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U.S. Trade Rep Asks Calderon To Adopt WTO Government Procurement Guidelines


December 18, 2003
Copyright © 2003 CARIBBEAN BUSINESS. All Rights Reserved.

U.S. Trade Representative (USTR) Robert Zoellick has asked Gov. Sila Calderon to adopt the requirements of the World Trade Organization’s (WTO) Government Procurement Agreement (GPA).

Zoellick’s Sept. 18 letter to Calderon lists 11 GPA obligations Puerto Rico is asked to voluntarily assume, all geared toward making the local procurement procedure fair and open to other GPA participants.

The Puerto Rico Department of Economic Development & Commerce (EDC) is studying the effect of subscribing to the GPA. EDC Secretary Milton Segarra recently met with executives from local business and economic development organizations to discuss their concerns about agreeing to the opening of local government procurement bids to foreign countries.

Puerto Rico’s willingness to comply would be binding only with respect to those countries that accord reciprocal treatment–i.e., those that open their local government procurement to Puerto Rico. But it is noteworthy that the USTR’s request comes when the U.S. is pressing forward on the U.S.-Central America Free Trade Agreement (Cafta) and the Free Trade Agreement of the Americas (FTAA).

"The Puerto Rico Manufacturers Association [PRMA] requested more information on which areas and departments would be considered," said PRMA Executive Vice President William Riefkohl. "We would like to be provided with a list of the goods and services purchased by these five Central American countries [in Cafta]. In addition, we requested a list of which agencies would initially be opened to this procurement reciprocity."

Puerto Rico Products Association President Felipe Hernandez also urged the government to discuss some exceptions.

"Our recommendation is to sign the GPA," said Hernandez. "But we must be clear about protecting some areas that benefit local businesses, such as education. The 37 states that are part of the agreement have also made their exceptions, and Puerto Rico also needs to study this matter."

In light of Gov. Sila Calderon signing Wednesday the new Investment (Preference) Law for Puerto Rican Industries, which establishes public procurement policy for government agencies & services and transfers the Preference Board to the Puerto Rico Industrial Development Co.’s management, Puerto Rico House Vice Speaker Ferdinand Perez has asked that public hearings be held to study the direct and indirect impact of Cafta and the FTAA on the island’s economy.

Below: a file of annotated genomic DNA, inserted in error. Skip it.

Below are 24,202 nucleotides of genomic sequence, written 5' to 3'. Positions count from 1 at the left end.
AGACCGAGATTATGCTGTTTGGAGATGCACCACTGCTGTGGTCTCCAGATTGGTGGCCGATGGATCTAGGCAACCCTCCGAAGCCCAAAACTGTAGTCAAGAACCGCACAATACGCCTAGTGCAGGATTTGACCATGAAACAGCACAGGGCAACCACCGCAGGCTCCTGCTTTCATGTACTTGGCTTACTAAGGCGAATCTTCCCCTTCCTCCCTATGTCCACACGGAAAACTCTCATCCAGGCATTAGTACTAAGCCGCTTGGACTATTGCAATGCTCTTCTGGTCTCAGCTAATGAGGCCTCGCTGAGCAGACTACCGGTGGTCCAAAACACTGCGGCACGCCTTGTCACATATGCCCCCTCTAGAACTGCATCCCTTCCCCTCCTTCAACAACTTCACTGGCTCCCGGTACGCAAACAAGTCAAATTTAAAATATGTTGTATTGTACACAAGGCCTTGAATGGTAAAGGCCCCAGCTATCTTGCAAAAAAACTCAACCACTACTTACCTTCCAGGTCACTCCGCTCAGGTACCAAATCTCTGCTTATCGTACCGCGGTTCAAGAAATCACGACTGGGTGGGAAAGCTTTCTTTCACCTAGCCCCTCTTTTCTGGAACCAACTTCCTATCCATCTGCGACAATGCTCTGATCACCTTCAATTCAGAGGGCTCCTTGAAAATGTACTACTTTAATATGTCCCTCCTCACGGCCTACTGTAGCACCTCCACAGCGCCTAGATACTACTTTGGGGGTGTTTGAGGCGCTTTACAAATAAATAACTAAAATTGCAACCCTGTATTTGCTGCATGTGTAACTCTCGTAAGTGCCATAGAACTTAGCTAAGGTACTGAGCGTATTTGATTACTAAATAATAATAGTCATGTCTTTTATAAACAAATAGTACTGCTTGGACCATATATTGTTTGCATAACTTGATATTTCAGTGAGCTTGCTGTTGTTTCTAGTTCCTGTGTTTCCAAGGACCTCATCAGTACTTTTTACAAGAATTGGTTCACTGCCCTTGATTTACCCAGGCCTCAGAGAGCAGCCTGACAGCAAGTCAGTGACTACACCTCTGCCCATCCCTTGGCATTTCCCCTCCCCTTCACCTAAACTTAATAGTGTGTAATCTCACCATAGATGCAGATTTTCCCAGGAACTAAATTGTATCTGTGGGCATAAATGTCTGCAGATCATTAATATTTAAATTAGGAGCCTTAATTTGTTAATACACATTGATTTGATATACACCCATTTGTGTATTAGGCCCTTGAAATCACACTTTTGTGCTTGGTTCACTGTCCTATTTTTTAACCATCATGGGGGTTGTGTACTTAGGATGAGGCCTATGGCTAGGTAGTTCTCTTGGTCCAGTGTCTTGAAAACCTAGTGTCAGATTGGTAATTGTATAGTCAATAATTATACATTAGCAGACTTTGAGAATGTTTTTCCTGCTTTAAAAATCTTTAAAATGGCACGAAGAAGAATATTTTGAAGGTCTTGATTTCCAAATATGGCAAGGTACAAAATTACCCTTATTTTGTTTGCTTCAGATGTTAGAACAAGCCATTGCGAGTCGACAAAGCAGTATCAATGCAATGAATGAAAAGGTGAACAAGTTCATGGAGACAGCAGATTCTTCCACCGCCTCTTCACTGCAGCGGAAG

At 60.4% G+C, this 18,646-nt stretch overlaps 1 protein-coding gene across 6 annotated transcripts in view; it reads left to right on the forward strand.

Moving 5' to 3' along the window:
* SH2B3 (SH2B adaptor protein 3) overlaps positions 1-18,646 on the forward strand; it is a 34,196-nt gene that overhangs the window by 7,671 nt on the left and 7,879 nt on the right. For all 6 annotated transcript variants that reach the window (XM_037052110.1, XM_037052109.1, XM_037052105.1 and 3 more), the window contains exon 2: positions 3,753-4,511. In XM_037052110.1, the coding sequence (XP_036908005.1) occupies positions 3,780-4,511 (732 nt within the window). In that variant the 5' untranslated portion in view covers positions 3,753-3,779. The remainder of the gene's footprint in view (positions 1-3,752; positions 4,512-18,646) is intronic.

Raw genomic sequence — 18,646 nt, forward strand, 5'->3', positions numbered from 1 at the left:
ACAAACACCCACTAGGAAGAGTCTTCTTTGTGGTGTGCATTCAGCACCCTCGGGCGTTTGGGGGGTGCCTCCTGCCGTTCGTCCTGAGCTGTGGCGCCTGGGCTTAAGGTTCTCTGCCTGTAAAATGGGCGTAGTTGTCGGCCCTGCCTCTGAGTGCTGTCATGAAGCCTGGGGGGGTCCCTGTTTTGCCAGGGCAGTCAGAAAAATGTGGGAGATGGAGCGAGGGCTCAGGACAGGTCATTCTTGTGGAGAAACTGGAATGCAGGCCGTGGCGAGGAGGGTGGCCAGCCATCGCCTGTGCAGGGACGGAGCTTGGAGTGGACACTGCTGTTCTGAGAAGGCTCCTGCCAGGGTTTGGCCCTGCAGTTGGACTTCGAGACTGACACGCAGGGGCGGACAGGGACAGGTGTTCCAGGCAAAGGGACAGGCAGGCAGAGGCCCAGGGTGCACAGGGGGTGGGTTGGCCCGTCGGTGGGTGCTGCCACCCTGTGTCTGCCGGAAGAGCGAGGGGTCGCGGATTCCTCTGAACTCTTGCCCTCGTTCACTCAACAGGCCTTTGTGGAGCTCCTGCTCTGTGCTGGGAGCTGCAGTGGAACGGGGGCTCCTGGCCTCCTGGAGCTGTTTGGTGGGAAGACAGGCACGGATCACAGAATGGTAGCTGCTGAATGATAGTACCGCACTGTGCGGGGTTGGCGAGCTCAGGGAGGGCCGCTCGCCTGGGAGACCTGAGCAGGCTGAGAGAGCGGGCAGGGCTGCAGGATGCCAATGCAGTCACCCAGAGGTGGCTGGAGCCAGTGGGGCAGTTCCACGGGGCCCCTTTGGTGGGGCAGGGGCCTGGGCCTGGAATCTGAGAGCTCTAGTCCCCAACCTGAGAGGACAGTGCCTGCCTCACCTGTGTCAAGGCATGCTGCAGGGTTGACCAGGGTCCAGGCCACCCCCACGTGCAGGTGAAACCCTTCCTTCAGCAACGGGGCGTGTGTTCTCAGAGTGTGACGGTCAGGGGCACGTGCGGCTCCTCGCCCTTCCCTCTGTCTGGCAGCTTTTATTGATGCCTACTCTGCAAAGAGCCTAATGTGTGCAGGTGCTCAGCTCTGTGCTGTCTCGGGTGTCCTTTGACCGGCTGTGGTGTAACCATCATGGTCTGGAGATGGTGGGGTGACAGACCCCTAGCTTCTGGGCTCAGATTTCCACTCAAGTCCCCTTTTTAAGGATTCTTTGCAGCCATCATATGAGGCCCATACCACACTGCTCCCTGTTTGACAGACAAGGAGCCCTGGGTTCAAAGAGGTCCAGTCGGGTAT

"I believe it is totally appropriate for the private sector to lead these efforts, creating consensus among the public and political sectors supporting these initiatives," said Perez. "What we would like to find out is how the local economy, the island’s industry, and our work force will be affected by [Cafta and the FTAA] and define a course of action so Puerto Rico can obtain the most benefits."

The U.S. and 27 other countries (including the European Union and Japan) are GPA signatories. In addition, 37 U.S. states have made voluntary commitments to bind their procurement practices to GPA requirements.

Although WTO countries have opened national or federal government procurement to each other on a reciprocal basis since 1979, it wasn’t until 1994 that they agreed to expand the scope of the GPA agreement to include sub-federal and local procurement. Because of the politics of federalism, the U.S. refused to force the states to abide; instead, it seeks voluntary commitments by the states to conform their procurement procedures to the 1994 GPA. Many of the states that have agreed have carved out specific exceptions.

This Caribbean Business article appears courtesy of Casiano Communications.
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